WWF report places Newport and Plymouth at top of green league table but warns energy needs are too high
Newport and Plymouth are officially the greenest cities in Britain but still have unsustainable levels of consumption, according to research.
The study, commissioned by the WWF, said residents in both cities required on average 5.01 hectares of the Earth’s surface to supply their annual needs.
Winchester, the city with the worst ecological footprint, had an average requirement of 6.52 hectares per inhabitant.
But the report, Ecological Footprint of British City Residents, said consumption levels in even the greenest cities were far too high. If the energy needs of the best performing cities were replicated around the world, the resources of 2.8 planets would be required, it said.
The study, which was carried out by environmental consultancy CarbonPlan and the Stockholm Environment Institute, looked at factors including building and heating homes, transport and the adoption of energy saving measures.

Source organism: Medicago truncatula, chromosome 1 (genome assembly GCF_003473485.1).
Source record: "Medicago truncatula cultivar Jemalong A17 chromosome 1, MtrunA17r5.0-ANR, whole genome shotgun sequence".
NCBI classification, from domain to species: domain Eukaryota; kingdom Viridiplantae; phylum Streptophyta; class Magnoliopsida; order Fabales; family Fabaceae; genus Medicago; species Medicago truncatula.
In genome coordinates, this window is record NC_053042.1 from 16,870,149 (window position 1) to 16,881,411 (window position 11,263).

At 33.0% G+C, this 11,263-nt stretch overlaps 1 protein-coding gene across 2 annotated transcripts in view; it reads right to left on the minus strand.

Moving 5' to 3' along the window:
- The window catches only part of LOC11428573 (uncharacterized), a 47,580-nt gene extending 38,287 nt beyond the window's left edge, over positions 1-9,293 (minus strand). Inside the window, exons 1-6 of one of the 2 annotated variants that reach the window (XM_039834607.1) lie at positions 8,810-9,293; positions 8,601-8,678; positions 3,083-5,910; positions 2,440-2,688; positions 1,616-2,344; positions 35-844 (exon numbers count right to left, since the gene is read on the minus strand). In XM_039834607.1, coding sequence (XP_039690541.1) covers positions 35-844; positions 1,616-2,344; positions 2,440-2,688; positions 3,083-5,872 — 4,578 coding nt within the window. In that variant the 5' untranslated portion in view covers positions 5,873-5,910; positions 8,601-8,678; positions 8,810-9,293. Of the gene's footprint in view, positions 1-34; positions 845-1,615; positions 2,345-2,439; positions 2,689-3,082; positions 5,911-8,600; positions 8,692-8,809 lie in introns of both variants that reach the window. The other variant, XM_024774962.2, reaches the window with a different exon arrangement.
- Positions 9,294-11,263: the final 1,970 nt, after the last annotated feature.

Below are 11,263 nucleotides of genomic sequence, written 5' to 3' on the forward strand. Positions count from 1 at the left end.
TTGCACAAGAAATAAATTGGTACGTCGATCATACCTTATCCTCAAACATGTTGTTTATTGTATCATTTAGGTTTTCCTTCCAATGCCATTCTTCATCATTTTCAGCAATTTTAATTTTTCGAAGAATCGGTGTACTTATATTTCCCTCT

The report said: “If everyone in the world lived as we do in the UK, we would need three planets to support us. The amount we consume has a direct effect on climate change and species loss.
“We need to change our patterns of consumption to combat climate change, conserve the Amazon rainforest and protect our oceans.”
Analysts noted a link between high disposable income and large ecological footprints but said the connection was not automatic. Salisbury was the third greenest city in spite of having a similar economic profile to Winchester.
Glasgow was declared the best city in Scotland, with Edinburgh the worst and Bangor came bottom of the league in Wales.